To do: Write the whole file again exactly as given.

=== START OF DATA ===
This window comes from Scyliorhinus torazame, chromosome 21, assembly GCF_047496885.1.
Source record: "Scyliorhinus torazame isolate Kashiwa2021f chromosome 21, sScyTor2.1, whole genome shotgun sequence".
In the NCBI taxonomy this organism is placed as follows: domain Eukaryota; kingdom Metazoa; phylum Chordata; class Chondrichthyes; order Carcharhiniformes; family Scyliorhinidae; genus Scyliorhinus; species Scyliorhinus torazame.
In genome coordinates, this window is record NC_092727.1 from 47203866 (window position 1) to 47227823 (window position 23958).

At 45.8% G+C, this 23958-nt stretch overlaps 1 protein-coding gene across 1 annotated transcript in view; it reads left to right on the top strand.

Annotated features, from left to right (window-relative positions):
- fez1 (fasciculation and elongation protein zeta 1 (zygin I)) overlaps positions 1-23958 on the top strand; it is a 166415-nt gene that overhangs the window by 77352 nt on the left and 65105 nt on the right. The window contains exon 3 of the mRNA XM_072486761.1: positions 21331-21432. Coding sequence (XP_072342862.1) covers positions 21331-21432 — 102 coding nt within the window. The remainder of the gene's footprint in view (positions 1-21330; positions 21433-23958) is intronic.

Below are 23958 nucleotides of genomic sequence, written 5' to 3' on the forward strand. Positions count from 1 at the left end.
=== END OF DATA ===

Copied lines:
This window comes from Scyliorhinus torazame, chromosome 21, assembly GCF_047496885.1.
Source record: "Scyliorhinus torazame isolate Kashiwa2021f chromosome 21, sScyTor2.1, whole genome shotgun sequence".
In the NCBI taxonomy this organism is placed as follows: domain Eukaryota; kingdom Metazoa; phylum Chordata; class Chondrichthyes; order Carcharhiniformes; family Scyliorhinidae; genus Scyliorhinus; species Scyliorhinus torazame.
In genome coordinates, this window is record NC_092727.1 from 47203866 (window position 1) to 47227823 (window position 23958).

At 45.8% G+C, this 23958-nt stretch overlaps 1 protein-coding gene across 1 annotated transcript in view; it reads left to right on the top strand.

Annotated features, from left to right (window-relative positions):
- fez1 (fasciculation and elongation protein zeta 1 (zygin I)) overlaps positions 1-23958 on the top strand; it is a 166415-nt gene that overhangs the window by 77352 nt on the left and 65105 nt on the right. The window contains exon 3 of the mRNA XM_072486761.1: positions 21331-21432. Coding sequence (XP_072342862.1) covers positions 21331-21432 — 102 coding nt within the window. The remainder of the gene's footprint in view (positions 1-21330; positions 21433-23958) is intronic.

Below are 23958 nucleotides of genomic sequence, written 5' to 3' on the forward strand. Positions count from 1 at the left end.